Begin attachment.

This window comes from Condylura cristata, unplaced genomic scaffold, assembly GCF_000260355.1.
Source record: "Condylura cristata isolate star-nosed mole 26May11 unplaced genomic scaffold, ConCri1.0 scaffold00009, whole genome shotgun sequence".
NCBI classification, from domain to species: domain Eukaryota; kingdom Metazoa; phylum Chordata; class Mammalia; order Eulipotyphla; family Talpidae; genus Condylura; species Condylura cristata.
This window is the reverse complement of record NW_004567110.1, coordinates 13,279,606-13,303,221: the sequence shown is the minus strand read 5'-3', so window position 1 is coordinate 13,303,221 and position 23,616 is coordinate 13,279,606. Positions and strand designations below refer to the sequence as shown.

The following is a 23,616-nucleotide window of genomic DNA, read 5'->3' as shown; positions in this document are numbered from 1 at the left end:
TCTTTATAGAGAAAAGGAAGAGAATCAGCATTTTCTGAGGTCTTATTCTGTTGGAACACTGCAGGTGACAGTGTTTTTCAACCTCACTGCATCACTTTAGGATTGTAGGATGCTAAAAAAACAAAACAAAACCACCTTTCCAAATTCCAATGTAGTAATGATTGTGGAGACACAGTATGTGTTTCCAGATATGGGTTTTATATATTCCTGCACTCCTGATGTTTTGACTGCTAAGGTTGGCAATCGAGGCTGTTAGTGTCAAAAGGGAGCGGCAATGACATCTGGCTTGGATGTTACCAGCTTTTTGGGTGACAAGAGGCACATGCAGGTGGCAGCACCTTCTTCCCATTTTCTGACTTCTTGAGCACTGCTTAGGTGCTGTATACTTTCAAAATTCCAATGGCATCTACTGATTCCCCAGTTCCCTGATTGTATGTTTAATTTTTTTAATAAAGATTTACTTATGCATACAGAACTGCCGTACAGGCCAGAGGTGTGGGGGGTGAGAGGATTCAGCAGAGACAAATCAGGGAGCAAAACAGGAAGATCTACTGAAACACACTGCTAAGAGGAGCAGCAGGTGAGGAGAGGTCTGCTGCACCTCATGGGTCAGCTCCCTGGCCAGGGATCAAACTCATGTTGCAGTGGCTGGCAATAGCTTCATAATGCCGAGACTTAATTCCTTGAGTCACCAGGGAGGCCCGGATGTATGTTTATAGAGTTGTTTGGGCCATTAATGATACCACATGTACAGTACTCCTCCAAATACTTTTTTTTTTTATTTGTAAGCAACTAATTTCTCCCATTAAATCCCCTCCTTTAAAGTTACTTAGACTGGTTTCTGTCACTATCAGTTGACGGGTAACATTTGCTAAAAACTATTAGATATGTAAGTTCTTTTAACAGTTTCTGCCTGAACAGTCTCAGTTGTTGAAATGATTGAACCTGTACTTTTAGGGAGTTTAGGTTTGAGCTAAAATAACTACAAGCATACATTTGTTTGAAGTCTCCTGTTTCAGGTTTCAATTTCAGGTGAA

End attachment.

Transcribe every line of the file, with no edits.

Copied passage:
This window comes from Condylura cristata, unplaced genomic scaffold, assembly GCF_000260355.1.
Source record: "Condylura cristata isolate star-nosed mole 26May11 unplaced genomic scaffold, ConCri1.0 scaffold00009, whole genome shotgun sequence".
NCBI classification, from domain to species: domain Eukaryota; kingdom Metazoa; phylum Chordata; class Mammalia; order Eulipotyphla; family Talpidae; genus Condylura; species Condylura cristata.
This window is the reverse complement of record NW_004567110.1, coordinates 13,279,606-13,303,221: the sequence shown is the minus strand read 5'-3', so window position 1 is coordinate 13,303,221 and position 23,616 is coordinate 13,279,606. Positions and strand designations below refer to the sequence as shown.

The following is a 23,616-nucleotide window of genomic DNA, read 5'->3' as shown; positions in this document are numbered from 1 at the left end:
TCTTTATAGAGAAAAGGAAGAGAATCAGCATTTTCTGAGGTCTTATTCTGTTGGAACACTGCAGGTGACAGTGTTTTTCAACCTCACTGCATCACTTTAGGATTGTAGGATGCTAAAAAAACAAAACAAAACCACCTTTCCAAATTCCAATGTAGTAATGATTGTGGAGACACAGTATGTGTTTCCAGATATGGGTTTTATATATTCCTGCACTCCTGATGTTTTGACTGCTAAGGTTGGCAATCGAGGCTGTTAGTGTCAAAAGGGAGCGGCAATGACATCTGGCTTGGATGTTACCAGCTTTTTGGGTGACAAGAGGCACATGCAGGTGGCAGCACCTTCTTCCCATTTTCTGACTTCTTGAGCACTGCTTAGGTGCTGTATACTTTCAAAATTCCAATGGCATCTACTGATTCCCCAGTTCCCTGATTGTATGTTTAATTTTTTTAATAAAGATTTACTTATGCATACAGAACTGCCGTACAGGCCAGAGGTGTGGGGGGTGAGAGGATTCAGCAGAGACAAATCAGGGAGCAAAACAGGAAGATCTACTGAAACACACTGCTAAGAGGAGCAGCAGGTGAGGAGAGGTCTGCTGCACCTCATGGGTCAGCTCCCTGGCCAGGGATCAAACTCATGTTGCAGTGGCTGGCAATAGCTTCATAATGCCGAGACTTAATTCCTTGAGTCACCAGGGAGGCCCGGATGTATGTTTATAGAGTTGTTTGGGCCATTAATGATACCACATGTACAGTACTCCTCCAAATACTTTTTTTTTTTATTTGTAAGCAACTAATTTCTCCCATTAAATCCCCTCCTTTAAAGTTACTTAGACTGGTTTCTGTCACTATCAGTTGACGGGTAACATTTGCTAAAAACTATTAGATATGTAAGTTCTTTTAACAGTTTCTGCCTGAACAGTCTCAGTTGTTGAAATGATTGAACCTGTACTTTTAGGGAGTTTAGGTTTGAGCTAAAATAACTACAAGCATACATTTGTTTGAAGTCTCCTGTTTCAGGTTTCAATTTCAGGTGAA